Index

Kingston - Sunday 29 November 2009
A group of four of us braved the elements on a recent Sunday morning to walk on the Downs above the village of Kingston. We fully expected to get soaking wet several times, but we were lucky enough to complete the walk in dry weather. The sun even came out which took the chill off the very chilly wind. We set off from Kingston Church, walked past the new pavilion on the Green, which is currently being constructed, up a slippery chalk path and onto the South Downs Way towards Falmer. It was worth battling the wind to see the magnificent views of fields and woodland and of course the startling white windmill also under construction which can be seen from far and wide. It was with great pleasure that we turned into the shelter of Castle Hill Nature Reserve. Sadly the Exmoor ponies that had been grazing on the hillside just a few days before had gone. We carried on past the deserted hamlet of Balsdean and strode up the hill back onto the South Downs Way, happily with the wind behind us. We then enjoyed a well-deserved roast lunch in front of the fire at the Juggs feeling extremely invigorated.

Index

Tidebrook, Mayfield - Wednesday 25 November 2009
Several members recently took part in a delightful autumn walk in the weald around Tidebrook. Starting off in brilliant autumn sunshine they were able to traverse the new footbridge that the County Council has erected this year near Grubbins Wood before proceeding uphill to the sympathetically converted oasthouses at Cinderhill Farm. The walk continued along tracks and through a field with two inquisitive horses to the untidy remains of Sharnden Old Manor Farm. Before crossing the road at Coggins Mill the group had a coffee break and noticed an ominous cloud appearing. It was not long before a clap of thunder was heard and it rained but fortunately this was only light and after about 15 minutes it had stopped and the sunny conditions returned. However the walkers were not deterred by the rain and continued on to the entrance to Harewood Farm where excellent views were obtained. From here it was mainly downhill to the cars but it included fording a stream whilst some interesting newly built heated sheds were seen in a field for which their use was not apparent. Afterwards the majority had an excellent lunch in the Rose and Crown inn at Mayfield before returning to Lewes.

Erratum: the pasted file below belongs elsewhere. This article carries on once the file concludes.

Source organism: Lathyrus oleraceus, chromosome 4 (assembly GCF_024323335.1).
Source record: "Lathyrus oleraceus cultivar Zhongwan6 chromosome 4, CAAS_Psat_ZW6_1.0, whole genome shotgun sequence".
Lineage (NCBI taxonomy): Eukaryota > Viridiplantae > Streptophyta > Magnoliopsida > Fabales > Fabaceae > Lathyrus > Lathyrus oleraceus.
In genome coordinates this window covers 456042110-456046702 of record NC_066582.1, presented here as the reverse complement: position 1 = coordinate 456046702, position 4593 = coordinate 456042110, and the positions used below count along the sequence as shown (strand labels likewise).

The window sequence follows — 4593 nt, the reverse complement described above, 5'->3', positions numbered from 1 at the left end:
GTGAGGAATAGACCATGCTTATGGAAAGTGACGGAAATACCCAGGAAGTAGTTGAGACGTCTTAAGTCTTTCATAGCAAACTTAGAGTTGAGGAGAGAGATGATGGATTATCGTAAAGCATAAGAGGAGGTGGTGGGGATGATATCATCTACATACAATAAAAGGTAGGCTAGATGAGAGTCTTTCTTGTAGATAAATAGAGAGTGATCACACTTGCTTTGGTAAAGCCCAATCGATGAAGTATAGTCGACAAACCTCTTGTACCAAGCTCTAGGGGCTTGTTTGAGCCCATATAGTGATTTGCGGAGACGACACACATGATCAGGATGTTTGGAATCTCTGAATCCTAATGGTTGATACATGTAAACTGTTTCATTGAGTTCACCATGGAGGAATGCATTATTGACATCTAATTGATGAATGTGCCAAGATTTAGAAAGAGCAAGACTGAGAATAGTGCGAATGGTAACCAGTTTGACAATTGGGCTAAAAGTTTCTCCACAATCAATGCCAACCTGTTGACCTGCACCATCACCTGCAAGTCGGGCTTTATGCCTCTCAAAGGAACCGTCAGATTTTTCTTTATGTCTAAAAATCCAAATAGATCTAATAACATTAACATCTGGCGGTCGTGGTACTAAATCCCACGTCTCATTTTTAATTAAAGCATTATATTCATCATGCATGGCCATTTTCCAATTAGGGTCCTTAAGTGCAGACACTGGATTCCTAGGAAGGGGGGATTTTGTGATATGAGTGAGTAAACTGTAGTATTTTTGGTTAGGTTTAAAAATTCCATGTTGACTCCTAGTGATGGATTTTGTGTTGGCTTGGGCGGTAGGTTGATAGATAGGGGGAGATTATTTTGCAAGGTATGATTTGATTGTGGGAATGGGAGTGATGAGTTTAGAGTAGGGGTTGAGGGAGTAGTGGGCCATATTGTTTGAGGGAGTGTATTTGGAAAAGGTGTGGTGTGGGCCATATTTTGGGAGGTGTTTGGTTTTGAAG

Index

Catsfield and Battle - Sunday 15 November 2009
Our walk was a five-and-a-half mile round trip from Catsfield (near Ninfield) in an easterly direction towards Battle. After several days with nearly continuous rain, this Sunday had sunny spells, with just one or two brief showers during the walk, but quite wet underfoot. We started at the Village Car Park and walked South-East, past Catsfield Manor towards Catsfield Place Farm. There we headed north along a Bridleway towards Stumblet’s Wood, then with a few tweaks in the path past Millers Farm and crossing the busy B2095, into Powdermill Wood. Farthing Pond inside Powdermill Wood is a beautiful spot, except the 6-foot metal fence that surrounded the pond (to prevent guests from nearby Powder Mills Hotel from angling?). Further north we joined 1066 Country Walk, coming from Battle. Now heading westward on a well-marked bridleway past Farthings Farm, the 1066 Country Walk suddenly turns left into Hoathy Bank Wood and up a little hill, then out of the woods across a meadow with shrubs. A lot of mushrooms here (or toadstools), but we didn’t try them! Crossing the B2204 and crossing another meadow, the path finally comes out along the pavement of the B2095 into Catsfield. Entering the village, we turned left to go past the old Catsfield Church (now a private dwelling!) back to the Car Park. The local pub offered a nice Sunday Roast to replenish energy.

Index

East of Nutley - Wednesday 11 November 2009